For each of the eleven pantheons included, there are twelve goddesses referenced across two poems: one goddess for each stanza, and each of the goddesses referenced is featured in a glossary preceding each poem. The poems themselves read like landscapes with each goddess immersed in her domain. For example, in “Rebirth” Tefnut and Meskhent are Egyptian goddesses representing moisture and childbirth respectively: “morning scent // traces of Tefnut // in the moss garden // gentle waves…// Meskhent sings // over her unborn baby.” Though the structure often creates a rigid, list-like effect in the reading experience, the poets succeed in not just drawing a connection between earth and myth, but rather presenting earth as myth and vice versa.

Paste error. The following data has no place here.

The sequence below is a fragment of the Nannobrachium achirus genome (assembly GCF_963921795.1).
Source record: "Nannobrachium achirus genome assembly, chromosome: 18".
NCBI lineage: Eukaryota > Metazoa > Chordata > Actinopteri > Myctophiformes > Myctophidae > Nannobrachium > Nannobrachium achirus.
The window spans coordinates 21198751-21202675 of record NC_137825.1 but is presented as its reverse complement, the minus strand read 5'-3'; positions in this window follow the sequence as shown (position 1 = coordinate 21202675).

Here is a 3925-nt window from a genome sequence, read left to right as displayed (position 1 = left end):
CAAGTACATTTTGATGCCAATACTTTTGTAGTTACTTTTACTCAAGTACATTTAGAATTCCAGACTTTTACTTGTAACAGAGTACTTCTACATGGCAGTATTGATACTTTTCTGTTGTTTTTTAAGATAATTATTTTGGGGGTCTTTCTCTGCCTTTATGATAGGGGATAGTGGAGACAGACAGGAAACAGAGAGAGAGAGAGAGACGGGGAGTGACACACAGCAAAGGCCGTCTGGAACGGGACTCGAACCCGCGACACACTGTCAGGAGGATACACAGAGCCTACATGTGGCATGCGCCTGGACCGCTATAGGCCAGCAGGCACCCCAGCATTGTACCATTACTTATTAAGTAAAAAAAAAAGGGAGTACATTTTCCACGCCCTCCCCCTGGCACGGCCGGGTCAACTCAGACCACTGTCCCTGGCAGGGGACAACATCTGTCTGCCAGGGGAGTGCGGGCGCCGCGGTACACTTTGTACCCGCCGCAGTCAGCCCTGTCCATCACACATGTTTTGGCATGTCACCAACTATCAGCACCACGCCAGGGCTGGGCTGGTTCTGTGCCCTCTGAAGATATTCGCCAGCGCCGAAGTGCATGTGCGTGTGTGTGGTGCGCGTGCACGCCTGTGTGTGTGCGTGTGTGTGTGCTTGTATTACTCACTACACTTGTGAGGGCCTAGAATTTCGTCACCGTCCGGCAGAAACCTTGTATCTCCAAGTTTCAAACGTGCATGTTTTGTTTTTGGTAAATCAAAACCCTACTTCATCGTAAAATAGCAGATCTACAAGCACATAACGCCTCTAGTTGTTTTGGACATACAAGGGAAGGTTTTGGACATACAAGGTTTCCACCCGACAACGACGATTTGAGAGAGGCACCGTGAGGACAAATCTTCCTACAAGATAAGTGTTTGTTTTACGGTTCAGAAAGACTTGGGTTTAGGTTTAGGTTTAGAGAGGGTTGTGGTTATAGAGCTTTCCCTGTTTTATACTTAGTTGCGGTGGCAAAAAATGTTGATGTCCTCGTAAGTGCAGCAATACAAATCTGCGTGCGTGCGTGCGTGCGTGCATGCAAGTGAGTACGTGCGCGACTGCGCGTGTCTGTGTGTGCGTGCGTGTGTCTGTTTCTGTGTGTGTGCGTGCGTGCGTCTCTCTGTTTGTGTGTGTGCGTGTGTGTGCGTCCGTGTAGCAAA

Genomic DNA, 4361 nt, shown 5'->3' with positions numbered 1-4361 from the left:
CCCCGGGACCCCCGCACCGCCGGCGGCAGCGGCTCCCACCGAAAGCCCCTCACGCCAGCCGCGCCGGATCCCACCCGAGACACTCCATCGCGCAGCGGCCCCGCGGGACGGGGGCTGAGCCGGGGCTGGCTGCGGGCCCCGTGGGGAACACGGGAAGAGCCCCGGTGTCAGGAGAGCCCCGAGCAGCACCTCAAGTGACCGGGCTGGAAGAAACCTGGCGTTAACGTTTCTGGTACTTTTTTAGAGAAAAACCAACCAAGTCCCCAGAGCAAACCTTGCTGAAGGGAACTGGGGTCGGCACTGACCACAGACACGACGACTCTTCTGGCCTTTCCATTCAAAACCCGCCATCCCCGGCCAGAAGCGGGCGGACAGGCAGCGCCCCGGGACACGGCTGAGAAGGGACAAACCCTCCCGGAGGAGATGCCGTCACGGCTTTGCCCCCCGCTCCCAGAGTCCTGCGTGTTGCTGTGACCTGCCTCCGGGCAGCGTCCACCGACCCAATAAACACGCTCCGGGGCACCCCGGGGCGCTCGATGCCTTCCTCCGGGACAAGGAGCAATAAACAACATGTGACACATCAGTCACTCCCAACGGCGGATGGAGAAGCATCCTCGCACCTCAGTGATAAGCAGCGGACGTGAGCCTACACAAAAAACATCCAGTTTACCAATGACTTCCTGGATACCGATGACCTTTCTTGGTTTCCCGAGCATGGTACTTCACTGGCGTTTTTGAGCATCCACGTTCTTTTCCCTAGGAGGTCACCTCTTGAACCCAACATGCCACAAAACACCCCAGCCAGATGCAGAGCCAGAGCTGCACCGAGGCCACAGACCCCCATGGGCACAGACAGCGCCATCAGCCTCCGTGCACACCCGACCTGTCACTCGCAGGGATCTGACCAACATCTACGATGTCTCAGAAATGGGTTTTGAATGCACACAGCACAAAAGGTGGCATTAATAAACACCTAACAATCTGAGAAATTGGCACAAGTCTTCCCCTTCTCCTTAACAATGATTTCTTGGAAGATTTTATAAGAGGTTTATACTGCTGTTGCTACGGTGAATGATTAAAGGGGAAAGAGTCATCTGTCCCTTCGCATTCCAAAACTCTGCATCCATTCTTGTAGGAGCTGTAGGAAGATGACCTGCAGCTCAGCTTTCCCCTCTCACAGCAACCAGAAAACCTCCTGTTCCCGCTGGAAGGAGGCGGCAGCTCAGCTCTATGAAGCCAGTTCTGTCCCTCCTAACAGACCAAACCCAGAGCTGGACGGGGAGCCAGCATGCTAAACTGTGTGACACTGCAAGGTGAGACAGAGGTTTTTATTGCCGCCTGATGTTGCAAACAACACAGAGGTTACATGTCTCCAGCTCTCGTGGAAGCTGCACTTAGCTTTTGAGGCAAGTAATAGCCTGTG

Salzer and Hyatt understand these many goddesses as spiritual manifestations of one source: “the Sacred Feminine,” “the Creatrix,” creator and destroyer of all, and they pay homage to this source by showing readers how the use of mythology, as a way to facilitate a connection between the self and the earth, can work for people today just as it has worked for humans since time immemorial. “Mother’s Womb” is a collaborative, poetic celebration of that connection and the capacity for myth to demonstrate “our oneness with all.”
Takeaway: Incantatory rengay poetry honoring goddesses from across the globe.
Comparable Titles: Annie Finch’s An Exaltation of Goddesses, Nikita Gill’s The Girl and the Goddess.
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